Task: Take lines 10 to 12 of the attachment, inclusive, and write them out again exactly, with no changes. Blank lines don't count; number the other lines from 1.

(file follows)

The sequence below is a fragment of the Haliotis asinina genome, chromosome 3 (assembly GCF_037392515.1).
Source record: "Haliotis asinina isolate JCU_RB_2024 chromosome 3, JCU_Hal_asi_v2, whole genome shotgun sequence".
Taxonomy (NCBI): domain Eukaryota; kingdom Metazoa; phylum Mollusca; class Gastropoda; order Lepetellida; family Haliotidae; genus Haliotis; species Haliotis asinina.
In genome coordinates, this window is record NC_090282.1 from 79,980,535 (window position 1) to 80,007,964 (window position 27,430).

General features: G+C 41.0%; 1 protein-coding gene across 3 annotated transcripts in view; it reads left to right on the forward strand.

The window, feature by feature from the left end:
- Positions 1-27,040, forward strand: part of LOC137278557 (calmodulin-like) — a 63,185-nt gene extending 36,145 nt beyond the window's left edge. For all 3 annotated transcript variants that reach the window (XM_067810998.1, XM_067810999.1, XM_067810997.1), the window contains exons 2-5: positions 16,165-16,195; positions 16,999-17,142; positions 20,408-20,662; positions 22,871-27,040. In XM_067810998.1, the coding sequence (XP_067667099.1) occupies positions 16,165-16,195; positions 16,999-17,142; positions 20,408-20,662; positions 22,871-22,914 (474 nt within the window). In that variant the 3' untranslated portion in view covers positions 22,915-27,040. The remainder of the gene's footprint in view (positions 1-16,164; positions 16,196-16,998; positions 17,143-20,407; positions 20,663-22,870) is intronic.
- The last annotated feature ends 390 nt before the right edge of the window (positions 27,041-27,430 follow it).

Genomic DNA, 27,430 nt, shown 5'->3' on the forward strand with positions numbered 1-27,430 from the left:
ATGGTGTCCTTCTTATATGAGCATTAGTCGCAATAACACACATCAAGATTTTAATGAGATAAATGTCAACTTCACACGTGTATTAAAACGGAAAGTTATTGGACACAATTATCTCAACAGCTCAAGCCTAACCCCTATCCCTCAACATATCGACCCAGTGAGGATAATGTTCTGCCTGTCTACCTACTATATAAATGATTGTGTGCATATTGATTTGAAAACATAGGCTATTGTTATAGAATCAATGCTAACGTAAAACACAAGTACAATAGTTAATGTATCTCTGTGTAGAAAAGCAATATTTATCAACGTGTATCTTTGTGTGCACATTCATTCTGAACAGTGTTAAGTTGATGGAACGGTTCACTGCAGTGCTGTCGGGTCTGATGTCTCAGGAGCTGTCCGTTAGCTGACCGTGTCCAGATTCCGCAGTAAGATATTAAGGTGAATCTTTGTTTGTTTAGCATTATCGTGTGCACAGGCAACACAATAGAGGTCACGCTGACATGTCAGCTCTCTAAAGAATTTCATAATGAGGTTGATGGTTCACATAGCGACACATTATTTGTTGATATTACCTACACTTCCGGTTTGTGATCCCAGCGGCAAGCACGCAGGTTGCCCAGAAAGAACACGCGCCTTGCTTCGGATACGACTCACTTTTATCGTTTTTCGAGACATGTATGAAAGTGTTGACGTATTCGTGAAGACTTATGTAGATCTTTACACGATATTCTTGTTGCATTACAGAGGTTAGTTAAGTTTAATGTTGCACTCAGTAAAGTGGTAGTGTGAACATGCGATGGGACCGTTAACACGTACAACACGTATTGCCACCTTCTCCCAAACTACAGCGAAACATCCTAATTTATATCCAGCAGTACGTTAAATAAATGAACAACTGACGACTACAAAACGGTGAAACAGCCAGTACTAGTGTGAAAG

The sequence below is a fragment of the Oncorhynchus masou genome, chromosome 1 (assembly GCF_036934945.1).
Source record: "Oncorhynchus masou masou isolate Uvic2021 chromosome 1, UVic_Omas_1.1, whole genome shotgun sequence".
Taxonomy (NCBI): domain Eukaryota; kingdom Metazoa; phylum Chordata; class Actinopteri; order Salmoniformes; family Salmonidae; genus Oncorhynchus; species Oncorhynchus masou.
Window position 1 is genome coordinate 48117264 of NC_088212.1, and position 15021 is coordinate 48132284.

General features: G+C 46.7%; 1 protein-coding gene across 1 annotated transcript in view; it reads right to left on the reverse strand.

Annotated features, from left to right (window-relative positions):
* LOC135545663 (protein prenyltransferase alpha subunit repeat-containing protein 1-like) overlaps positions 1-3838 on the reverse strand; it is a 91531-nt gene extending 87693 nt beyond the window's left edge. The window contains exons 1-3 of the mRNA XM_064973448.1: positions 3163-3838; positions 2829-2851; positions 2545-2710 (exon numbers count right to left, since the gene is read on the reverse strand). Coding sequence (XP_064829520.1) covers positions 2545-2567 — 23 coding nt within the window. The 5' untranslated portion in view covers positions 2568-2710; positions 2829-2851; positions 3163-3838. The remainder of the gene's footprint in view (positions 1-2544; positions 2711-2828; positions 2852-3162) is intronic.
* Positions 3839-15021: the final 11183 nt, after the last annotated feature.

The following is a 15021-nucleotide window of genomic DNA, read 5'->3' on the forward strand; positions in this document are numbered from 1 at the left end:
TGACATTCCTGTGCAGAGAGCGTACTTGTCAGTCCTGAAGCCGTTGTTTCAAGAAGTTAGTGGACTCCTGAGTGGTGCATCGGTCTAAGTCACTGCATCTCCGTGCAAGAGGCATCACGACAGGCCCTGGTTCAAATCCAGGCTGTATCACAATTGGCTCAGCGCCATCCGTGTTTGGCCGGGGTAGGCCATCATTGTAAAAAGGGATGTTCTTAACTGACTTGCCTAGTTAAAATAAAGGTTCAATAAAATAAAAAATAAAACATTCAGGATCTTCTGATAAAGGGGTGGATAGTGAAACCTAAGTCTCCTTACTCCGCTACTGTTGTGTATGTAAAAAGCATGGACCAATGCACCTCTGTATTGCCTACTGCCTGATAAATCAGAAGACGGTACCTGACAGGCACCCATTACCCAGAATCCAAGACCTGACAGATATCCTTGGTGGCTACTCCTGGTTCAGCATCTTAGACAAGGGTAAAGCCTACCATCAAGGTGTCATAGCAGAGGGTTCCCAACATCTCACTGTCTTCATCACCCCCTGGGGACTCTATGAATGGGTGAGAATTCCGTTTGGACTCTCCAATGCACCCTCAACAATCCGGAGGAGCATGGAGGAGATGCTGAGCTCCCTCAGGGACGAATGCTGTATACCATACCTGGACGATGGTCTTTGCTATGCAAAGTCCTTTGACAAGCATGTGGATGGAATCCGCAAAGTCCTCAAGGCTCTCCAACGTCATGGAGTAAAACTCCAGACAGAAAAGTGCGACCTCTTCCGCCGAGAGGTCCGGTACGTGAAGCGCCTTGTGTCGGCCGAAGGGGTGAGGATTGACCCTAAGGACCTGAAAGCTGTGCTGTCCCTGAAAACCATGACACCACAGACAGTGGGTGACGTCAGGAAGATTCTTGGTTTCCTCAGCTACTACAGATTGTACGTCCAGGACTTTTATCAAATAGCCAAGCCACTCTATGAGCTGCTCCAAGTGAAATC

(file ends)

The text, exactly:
ATGGTGTCCTTCTTATATGAGCATTAGTCGCAATAACACACATCAAGATTTTAATGAGATAAATGTCAACTTCACACGTGTATTAAAACGGAAAGTTATTGGACACAATTATCTCAACAGCTCAAGCCTAACCCCTATCCCTCAACATATCGACCCAGTGAGGATAATGTTCTGCCTGTCTACCTACTATATAAATGATTGTGTGCATATTGATTTGAAAACATAGGCTATTGTTATAGAATCAATGCTAACGTAAAACACAAGTACAATAGTTAATGTATCTCTGTGTAGAAAAGCAATATTTATCAACGTGTATCTTTGTGTGCACATTCATTCTGAACAGTGTTAAGTTGATGGAACGGTTCACTGCAGTGCTGTCGGGTCTGATGTCTCAGGAGCTGTCCGTTAGCTGACCGTGTCCAGATTCCGCAGTAAGATATTAAGGTGAATCTTTGTTTGTTTAGCATTATCGTGTGCACAGGCAACACAATAGAGGTCACGCTGACATGTCAGCTCTCTAAAGAATTTCATAATGAGGTTGATGGTTCACATAGCGACACATTATTTGTTGATATTACCTACACTTCCGGTTTGTGATCCCAGCGGCAAGCACGCAGGTTGCCCAGAAAGAACACGCGCCTTGCTTCGGATACGACTCACTTTTATCGTTTTTCGAGACATGTATGAAAGTGTTGACGTATTCGTGAAGACTTATGTAGATCTTTACACGATATTCTTGTTGCATTACAGAGGTTAGTTAAGTTTAATGTTGCACTCAGTAAAGTGGTAGTGTGAACATGCGATGGGACCGTTAACACGTACAACACGTATTGCCACCTTCTCCCAAACTACAGCGAAACATCCTAATTTATATCCAGCAGTACGTTAAATAAATGAACAACTGACGACTACAAAACGGTGAAACAGCCAGTACTAGTGTGAAAG

The sequence below is a fragment of the Oncorhynchus masou genome, chromosome 1 (assembly GCF_036934945.1).
Source record: "Oncorhynchus masou masou isolate Uvic2021 chromosome 1, UVic_Omas_1.1, whole genome shotgun sequence".